After you have exposed your skin for half the time it takes for you to turn pink, cover up with clothing and go into the shade. Using sunscreen is not as recommended as using shade and clothing to protect your skin, because it hasn’t consistently been shown to prevent all types of skin cancers. But if you do want to use sunscreen, use a sunscreen that blocks both UVA light and UVB light.

Protecting the skin

While covering up to prevent too much sun exposure is an important step in protecting yourself from skin cancer, research has not always shown that sunscreen is the safest and most effective method.

Research has shown that sunscreen helps prevent squamous cell carcinoma, but has no effect in preventing basal cell carcinoma. For melanoma, research has been contradictory. Some research shows that sunscreen prevents melanoma, while other research shows that it increases your chance of getting melanoma.

For these reasons, the Vitamin D Council believes that covering up with clothing and/or going into the shade (after you get a little bit of sun exposure), is a safer way to protect yourself from too much sun exposure.

Infants have delicate skin which burns more easily, so it’s important to use extra care with your baby. This is why most doctors recommend giving your infant vitamin D supplement and not exposing your baby’s skin to the sun at all. See our pregnancy and breastfeeding page for more information on how to get the vitamin D your baby needs.

For older children, the advice is the same as for adults. You can expose your child’s skin for half the time it takes to burn in order to get the vitamin D they need. After that, make sure they cover up with clothes, shade and if you wish, sunscreen.

If you have had skin cancer or if you’re worried about exposing your skin to the sun, or that of your child, you can take vitamin D supplements instead.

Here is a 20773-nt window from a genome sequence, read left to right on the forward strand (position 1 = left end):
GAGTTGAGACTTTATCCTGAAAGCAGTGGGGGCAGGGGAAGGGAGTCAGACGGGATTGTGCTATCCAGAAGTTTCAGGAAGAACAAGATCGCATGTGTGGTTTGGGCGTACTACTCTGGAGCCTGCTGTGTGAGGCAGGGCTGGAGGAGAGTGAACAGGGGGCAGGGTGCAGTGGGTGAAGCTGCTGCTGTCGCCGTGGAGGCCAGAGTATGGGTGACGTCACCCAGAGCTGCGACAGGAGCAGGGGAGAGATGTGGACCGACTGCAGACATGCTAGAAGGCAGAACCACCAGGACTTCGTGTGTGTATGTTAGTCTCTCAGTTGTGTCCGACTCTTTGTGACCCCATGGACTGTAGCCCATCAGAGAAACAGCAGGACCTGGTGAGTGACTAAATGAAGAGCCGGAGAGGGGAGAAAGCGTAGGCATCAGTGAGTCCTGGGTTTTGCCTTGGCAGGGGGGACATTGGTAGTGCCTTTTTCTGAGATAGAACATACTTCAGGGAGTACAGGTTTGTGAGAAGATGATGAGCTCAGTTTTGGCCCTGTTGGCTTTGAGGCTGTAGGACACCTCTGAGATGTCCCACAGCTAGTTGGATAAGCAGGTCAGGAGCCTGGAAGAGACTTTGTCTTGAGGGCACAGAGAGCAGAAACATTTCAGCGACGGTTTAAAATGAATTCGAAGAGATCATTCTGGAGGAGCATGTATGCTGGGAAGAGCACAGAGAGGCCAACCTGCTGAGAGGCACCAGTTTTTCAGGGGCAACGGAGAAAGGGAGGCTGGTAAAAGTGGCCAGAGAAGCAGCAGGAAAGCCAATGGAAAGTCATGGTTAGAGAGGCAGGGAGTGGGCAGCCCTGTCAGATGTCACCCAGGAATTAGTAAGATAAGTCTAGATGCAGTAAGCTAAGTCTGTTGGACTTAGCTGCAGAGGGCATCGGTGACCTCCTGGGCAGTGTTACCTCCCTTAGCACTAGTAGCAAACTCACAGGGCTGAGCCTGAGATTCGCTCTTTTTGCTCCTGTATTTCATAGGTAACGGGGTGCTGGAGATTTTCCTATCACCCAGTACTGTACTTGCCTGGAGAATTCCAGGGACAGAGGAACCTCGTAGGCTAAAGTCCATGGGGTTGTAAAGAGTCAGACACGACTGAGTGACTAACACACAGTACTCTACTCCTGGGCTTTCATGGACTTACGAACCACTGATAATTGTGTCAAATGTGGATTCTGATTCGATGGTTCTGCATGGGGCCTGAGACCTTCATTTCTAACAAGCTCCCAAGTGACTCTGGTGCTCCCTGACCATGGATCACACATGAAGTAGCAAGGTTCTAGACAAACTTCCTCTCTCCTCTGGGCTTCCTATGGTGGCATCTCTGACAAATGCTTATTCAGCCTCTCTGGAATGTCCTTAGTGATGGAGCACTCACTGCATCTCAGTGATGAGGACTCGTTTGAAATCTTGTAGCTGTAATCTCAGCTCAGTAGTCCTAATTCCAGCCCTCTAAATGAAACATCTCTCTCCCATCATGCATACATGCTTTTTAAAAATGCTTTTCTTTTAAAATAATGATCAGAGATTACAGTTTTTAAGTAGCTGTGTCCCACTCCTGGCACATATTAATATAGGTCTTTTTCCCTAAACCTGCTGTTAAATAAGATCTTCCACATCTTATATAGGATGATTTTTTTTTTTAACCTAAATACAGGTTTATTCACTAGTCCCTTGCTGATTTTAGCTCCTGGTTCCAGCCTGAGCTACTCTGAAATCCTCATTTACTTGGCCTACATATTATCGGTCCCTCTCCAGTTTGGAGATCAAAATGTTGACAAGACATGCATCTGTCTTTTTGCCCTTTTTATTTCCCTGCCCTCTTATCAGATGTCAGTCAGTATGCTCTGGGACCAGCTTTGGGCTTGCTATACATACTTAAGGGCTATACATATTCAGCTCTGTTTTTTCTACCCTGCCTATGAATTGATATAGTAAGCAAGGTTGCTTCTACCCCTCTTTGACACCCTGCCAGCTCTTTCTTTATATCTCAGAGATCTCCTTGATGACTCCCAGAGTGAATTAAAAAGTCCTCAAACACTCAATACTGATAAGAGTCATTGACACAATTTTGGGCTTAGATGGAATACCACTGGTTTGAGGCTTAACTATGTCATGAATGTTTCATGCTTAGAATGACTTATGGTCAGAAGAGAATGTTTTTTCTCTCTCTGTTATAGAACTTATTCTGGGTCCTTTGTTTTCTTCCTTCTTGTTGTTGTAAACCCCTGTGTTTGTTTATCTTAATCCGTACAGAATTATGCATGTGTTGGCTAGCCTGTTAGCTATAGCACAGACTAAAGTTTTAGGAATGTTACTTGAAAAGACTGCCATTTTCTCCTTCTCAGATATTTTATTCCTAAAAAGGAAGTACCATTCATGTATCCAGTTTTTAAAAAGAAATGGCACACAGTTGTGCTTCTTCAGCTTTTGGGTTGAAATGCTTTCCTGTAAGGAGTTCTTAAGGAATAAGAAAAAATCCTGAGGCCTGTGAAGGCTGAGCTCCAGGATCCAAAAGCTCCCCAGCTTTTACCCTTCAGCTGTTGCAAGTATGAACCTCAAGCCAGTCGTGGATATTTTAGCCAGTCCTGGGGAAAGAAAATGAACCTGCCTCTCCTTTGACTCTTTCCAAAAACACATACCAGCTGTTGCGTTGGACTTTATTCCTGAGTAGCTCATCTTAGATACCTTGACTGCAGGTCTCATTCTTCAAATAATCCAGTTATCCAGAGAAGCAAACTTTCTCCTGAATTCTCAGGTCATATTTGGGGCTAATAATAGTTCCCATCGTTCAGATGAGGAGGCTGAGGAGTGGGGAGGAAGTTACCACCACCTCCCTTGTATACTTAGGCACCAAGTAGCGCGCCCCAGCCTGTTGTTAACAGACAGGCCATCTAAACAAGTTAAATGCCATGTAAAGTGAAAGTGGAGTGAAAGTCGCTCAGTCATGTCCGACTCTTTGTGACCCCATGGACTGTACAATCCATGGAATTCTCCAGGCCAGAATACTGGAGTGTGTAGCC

Vitamin D supplements

In the 21st century, it’s hard to get daily full body sun exposure. On the days that you can’t get enough sun exposure, taking a supplement is an effective way to get the vitamin D your body needs. It‘s also a good way to get vitamin D if you’re worried about exposing your skin to the sun.

How much vitamin D do I need to take?

Different organizations recommend different daily intakes. Here are the recommendations from some organizations in the United States:

Recommended daily intakes from various organizations:
Vitamin D Council Endocrine Society Food and Nutrition Board
Infants 1,000 IU/day 400-1,000 IU/day 400 IU/day
Children 1,000 IU/day per 25lbs of body weight 600-1,000 IU/day 600 IU/day
Adults 5,000 IU/day 1,500-2,000 IU/day 600 IU/day, 800 IU/day for seniors

The Food and Nutrition Board recommended daily intakes are the official recommendations by the United States government.

Why are the recommendations so different? Some researchers believe that there isn’t enough evidence to support taking higher amounts of vitamin D yet. On the other hand, some researchers believe that research is proving, or will prove, that taking lower amounts isn’t enough.

Can I take more than the recommended amounts?

Yes, you can, but attention and care is needed if you choose to take more supplement than in the recommendations above. Here are the safe maximums set by the same organizations:

Upper limits set by various organizations:
Vitamin D Council Endocrine Society Food and Nutrition Board
Infants 2,000 IU/day 2,000 IU/day 1,000-1,500 IU/day
Children 2,000 IU/day per 25lbs of body weight 4,000 IU/day 2,500-3,000 IU/day
Adults 10,000 IU/day 10,000 IU/day 4,000 IU/day

Vitamin D is fat-soluble, which means your body has a hard time getting rid of it if you take too much. The Vitamin D Council recommends taking no more than the upper limit, meaning do not take anymore than 10,000 IU/day for adults.